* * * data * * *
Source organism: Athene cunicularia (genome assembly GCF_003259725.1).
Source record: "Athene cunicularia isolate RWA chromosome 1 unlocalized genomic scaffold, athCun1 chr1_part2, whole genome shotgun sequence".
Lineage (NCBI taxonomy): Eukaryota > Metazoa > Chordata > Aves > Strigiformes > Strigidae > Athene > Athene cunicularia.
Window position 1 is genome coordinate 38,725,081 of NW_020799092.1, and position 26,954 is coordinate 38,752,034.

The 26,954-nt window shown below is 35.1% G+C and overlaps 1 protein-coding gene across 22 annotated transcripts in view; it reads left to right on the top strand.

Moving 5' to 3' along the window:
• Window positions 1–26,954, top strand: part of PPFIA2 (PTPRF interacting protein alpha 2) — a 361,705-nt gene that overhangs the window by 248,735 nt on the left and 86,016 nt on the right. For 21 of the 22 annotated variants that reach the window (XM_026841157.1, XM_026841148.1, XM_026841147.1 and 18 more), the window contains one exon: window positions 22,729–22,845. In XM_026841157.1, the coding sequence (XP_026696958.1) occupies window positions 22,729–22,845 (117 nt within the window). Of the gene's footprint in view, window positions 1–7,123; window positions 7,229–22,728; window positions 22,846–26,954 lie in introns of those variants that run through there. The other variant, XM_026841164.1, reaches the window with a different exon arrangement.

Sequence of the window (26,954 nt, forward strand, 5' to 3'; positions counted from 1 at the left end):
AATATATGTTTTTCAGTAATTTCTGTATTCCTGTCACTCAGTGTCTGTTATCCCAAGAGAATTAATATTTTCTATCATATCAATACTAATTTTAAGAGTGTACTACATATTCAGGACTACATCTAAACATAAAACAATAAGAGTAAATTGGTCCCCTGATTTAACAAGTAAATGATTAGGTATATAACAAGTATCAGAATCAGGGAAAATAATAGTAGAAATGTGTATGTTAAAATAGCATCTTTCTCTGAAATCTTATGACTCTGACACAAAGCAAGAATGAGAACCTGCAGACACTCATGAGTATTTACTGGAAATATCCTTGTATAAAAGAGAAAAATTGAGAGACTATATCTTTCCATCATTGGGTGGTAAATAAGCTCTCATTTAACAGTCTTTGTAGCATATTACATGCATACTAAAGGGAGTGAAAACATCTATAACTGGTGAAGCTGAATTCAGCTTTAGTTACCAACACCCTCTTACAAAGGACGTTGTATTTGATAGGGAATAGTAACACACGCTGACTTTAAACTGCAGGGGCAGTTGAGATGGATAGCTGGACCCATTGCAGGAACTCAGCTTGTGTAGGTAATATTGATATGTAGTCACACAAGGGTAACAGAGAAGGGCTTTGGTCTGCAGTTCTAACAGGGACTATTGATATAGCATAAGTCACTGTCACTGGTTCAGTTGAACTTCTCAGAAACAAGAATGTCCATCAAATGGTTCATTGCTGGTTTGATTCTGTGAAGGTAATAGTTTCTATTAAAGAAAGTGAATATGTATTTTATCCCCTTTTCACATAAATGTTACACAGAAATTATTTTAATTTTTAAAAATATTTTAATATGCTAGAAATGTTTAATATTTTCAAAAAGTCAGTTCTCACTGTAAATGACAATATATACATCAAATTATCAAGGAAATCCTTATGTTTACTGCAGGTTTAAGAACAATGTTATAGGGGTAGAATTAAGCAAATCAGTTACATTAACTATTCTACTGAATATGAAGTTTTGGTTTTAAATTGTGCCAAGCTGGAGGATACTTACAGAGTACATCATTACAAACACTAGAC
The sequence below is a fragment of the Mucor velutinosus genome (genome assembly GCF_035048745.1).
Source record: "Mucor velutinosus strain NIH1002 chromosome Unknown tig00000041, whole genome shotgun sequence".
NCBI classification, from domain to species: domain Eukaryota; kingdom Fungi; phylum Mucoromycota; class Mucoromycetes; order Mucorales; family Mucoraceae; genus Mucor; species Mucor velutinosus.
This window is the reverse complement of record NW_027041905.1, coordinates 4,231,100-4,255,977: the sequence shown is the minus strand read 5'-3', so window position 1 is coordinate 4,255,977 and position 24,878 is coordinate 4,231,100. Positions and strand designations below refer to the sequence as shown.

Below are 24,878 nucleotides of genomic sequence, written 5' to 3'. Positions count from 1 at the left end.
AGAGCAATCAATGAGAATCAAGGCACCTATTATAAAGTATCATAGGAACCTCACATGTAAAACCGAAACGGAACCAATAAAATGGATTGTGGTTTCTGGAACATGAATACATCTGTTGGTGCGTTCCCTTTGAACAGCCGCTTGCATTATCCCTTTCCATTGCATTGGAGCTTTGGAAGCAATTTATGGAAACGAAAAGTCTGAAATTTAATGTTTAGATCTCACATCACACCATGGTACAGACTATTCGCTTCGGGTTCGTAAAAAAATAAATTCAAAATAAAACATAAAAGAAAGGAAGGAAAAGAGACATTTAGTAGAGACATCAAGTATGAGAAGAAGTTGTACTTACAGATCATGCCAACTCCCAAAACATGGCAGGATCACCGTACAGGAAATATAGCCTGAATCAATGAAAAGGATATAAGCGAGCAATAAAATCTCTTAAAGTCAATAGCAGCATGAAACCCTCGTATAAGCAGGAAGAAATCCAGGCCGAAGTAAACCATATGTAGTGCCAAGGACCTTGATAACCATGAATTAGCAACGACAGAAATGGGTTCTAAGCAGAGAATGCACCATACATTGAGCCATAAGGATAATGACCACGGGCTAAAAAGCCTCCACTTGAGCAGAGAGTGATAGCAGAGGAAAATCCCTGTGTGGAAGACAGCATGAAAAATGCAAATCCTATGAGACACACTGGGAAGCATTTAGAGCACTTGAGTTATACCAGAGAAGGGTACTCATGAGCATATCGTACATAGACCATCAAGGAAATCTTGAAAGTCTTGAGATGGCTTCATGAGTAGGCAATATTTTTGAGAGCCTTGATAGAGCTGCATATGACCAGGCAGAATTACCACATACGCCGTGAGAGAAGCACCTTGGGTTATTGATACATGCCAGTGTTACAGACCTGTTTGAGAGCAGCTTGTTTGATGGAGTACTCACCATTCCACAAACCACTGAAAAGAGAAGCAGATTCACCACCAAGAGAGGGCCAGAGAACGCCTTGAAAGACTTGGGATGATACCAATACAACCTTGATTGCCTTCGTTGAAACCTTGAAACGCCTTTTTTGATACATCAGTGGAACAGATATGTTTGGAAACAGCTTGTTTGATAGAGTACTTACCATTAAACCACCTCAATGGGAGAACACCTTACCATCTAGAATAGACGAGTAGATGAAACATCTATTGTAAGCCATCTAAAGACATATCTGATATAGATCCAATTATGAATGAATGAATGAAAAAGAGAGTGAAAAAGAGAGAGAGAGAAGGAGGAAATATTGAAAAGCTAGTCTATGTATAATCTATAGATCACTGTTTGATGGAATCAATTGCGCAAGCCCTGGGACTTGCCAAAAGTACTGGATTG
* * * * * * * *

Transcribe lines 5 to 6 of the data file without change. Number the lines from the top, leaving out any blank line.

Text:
The 26,954-nt window shown below is 35.1% G+C and overlaps 1 protein-coding gene across 22 annotated transcripts in view; it reads left to right on the top strand.

Moving 5' to 3' along the window: